My Online Personal Learning Network

This assignment was more reflective than I expected it to be.  It became one of those, who I am and where I am going, moments.

My Online Personal Learning Network

Goals Statement

My online personal learning network (OPLN) will enable me to remain relevant in this ever changing information and technology centered world, and to share this competency with others.   My goals will be achieved by: keeping current on emerging information literacy and technology trends and tools; evaluating those trends and tools; utilizing the selected tools in the library or for personal enrichment.  Overall I wish to foster an environment of learning and creativity in my personal and professional life.

Defined Scope

I currently work part time as a reference librarian in an academic library.   This job is satisfying in that I am able to share what I know with patrons, and it also allows me to build upon my knowledge base as every patron and reference interview is different.  I have also created a few learning objects which satisfies my desire to create items that promote learning.

I see myself eventually in the future as an online/embedded librarian.  I think that the development of online courses will continue to grow, and that the need for librarians to help students in these online spaces will continue to grow as well.  As an online librarian I hope to promote online spaces that foster not only learning but also a social component that allows students to feel comfortable enough to share ideas with each other in a meaningful way.  I believe that collaboration in online learning environments is particularly important as my experience as an online student has shown me that it can be isolating at times.

Resource Network

The following items are a few components of my OPLN:

Aggregators

Google Reader – this is my primary method of organizing and receiving my resources.

Pinterest – is something that I am only dabbling with right now.

Scoopit – I see potential in this resource and will continue to cultivate it.

Blogs and Websites

The following are only a sample of the websites I follow.  I seem to add to my list of blogs and websites at a faster rate than I discard them.

Dangerously ! Irrelevent:  Technology, Leadership, and the Future of Schools is a blog where the author likes to throw statements that seemed to be crafted to illicit a response from his reader; not necessarily positive in nature but the posts are thought provoking.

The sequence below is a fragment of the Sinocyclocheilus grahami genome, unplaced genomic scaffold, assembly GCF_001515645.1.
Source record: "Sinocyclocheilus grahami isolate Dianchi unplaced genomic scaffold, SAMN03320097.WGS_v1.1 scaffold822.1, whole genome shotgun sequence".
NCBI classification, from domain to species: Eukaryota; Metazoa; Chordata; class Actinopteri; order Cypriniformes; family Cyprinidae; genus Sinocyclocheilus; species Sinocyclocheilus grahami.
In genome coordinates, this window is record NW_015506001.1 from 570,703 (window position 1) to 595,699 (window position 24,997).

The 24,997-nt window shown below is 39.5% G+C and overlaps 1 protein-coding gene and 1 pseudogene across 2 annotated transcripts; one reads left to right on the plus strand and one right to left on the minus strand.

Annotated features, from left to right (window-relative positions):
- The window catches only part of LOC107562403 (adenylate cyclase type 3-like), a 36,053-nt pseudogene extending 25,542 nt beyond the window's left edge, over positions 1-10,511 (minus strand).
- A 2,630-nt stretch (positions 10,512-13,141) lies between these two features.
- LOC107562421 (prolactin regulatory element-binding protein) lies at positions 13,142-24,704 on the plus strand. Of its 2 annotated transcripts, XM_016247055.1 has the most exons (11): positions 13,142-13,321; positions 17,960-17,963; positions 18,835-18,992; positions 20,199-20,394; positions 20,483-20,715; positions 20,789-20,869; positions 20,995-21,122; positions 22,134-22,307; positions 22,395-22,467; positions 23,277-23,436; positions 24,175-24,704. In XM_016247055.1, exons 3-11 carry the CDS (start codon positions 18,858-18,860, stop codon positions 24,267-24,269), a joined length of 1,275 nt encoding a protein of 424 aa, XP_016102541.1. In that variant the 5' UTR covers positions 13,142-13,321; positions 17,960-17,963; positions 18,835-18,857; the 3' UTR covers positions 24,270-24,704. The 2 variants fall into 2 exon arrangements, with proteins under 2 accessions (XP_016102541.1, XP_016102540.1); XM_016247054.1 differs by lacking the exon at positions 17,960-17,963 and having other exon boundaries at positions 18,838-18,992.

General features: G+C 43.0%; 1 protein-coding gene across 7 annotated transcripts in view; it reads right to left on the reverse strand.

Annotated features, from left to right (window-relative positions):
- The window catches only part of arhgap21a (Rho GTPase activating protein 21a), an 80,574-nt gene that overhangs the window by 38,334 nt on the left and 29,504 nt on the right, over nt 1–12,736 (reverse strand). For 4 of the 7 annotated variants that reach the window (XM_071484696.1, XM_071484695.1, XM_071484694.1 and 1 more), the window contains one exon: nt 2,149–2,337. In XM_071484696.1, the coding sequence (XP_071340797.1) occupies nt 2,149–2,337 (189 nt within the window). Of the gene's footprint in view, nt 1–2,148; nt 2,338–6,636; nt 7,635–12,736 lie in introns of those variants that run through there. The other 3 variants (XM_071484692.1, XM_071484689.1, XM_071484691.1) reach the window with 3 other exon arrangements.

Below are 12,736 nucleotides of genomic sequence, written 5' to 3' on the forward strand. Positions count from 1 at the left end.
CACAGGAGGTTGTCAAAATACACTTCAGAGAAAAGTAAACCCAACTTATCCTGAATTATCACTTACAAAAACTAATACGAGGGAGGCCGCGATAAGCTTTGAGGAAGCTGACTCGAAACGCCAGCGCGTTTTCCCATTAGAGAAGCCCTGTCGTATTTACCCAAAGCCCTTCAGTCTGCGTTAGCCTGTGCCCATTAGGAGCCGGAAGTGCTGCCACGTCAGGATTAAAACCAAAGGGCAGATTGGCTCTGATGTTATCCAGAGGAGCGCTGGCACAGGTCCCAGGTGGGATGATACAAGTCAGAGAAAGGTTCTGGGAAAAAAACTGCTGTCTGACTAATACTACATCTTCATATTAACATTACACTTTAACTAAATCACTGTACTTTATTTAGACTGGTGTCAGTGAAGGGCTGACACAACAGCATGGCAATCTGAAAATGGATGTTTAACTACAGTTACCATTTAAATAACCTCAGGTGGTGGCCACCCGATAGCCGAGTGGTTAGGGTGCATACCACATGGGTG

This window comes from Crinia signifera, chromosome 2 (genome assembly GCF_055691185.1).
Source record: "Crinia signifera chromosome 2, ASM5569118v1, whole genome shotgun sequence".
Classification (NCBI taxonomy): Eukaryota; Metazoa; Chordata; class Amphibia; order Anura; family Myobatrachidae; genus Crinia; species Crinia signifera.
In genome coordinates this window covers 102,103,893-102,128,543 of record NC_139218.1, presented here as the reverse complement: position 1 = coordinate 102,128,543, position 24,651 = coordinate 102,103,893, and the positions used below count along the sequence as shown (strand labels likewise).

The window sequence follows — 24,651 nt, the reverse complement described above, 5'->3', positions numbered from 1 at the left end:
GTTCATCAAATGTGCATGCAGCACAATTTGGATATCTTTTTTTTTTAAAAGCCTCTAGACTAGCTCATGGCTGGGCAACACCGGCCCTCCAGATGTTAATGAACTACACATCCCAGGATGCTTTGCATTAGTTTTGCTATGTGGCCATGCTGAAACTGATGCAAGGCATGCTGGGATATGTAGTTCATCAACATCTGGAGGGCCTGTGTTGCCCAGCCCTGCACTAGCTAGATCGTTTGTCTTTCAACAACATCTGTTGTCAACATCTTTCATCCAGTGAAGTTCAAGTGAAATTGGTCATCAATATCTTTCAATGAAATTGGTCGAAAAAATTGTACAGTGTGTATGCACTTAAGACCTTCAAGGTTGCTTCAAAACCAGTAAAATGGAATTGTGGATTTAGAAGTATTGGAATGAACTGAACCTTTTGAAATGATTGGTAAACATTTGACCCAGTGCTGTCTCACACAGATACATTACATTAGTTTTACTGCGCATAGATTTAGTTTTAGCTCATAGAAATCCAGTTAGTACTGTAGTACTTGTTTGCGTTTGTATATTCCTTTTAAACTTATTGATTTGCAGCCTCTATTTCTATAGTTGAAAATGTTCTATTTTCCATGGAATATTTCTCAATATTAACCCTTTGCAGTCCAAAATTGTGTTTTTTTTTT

The Daring Librarian is a blog that I only recently began following and what drew me in was her blog post Transparency is the New Black, because I find the idea of online transparency to be intriguing and frightening.

Free Video Lectures is a blog dedicated to providing information about free online learning resources.

Internet Archive is an online archive that has links to many types of media some of which are public domain or have a creative commons license.  Please check each individual artifact for the type of license it has.

Library 2.0 is a group blog that is interesting to follow because there are various authors which means that the blog posts are different in writing style and topic.

Library Journal is a publication with articles and reviews on issues relating to librarianship.

Merlot is a website that shares educational content like videos and tutorials that can be utilized depending upon the license of each individual artifact.

Quantum Progress is a blog by a science teacher who muses on the state of education today and on how he thinks it could be improved.

Seth Godin’s Blog is great just because he makes me think.

Springshare’s LibGuides Community is a great way to find out what other librarians are doing with instruction and new web 2.0 tools.

Stephen’s Lighthouse is a blog that I was told to follow from my first semester of my MLIS program and I have not regretted subscribing (except for keeping up with the overwhelming number of posts that the author likes to post).

Tame the Web is a blog I have been following for a while now with posts and guest posts on trends and technology in the library.

Teach Paperless is a collaborative blog that discusses technology and the classroom.

The Cloud and Crowdsourcing

Google Docs is a great tool to use for collaboration but I didn’t realize how far reaching it could be until one day I noticed that I had a few Docs in my list from authors I didn’t recognize.  Two of these turned out to be presentations created by Tom Barrett that are open for anybody to modify or add to.  The third turned out to be Seth Godin’s free ebook.  Apparently I had clicked on these links at some point in surfing the internet and these documents were somehow added to my Google Docs.

103 Interesting Ways to use an iPad in the Classroom

https://docs.google.com/file/d/0BzOwF662DJd8Yko3U0pXc3VRY090YTNreGs3YUI3UQ/edit

https://docs.google.com/present/edit?id=0AclS3lrlFkCIZGhuMnZjdjVfNzg1ZGc1eHo0Y3M

Facebook

Using Facebook to follow the activities of webpages is a good alternative to an RSS reader.  A problem with using Facebook is that information tends to get lost in the feed especially if the page owner does not actively update the status.  The parent websites tend to be more detailed and links to these can be found in the “About” section on each Facebook page.  Below are the information related links that I follow:

Edudemic is described as “a community of teachers, education professionals, and hundreds of other people interested in the intersection of education and technology.”  This resource discusses new and popular online tools and offers links for further investigation.

Lesson Planet: “award-winning search engine enables teachers to easily find and share 400,000+ teacher-reviewed curriculum resources within an online, professional community.”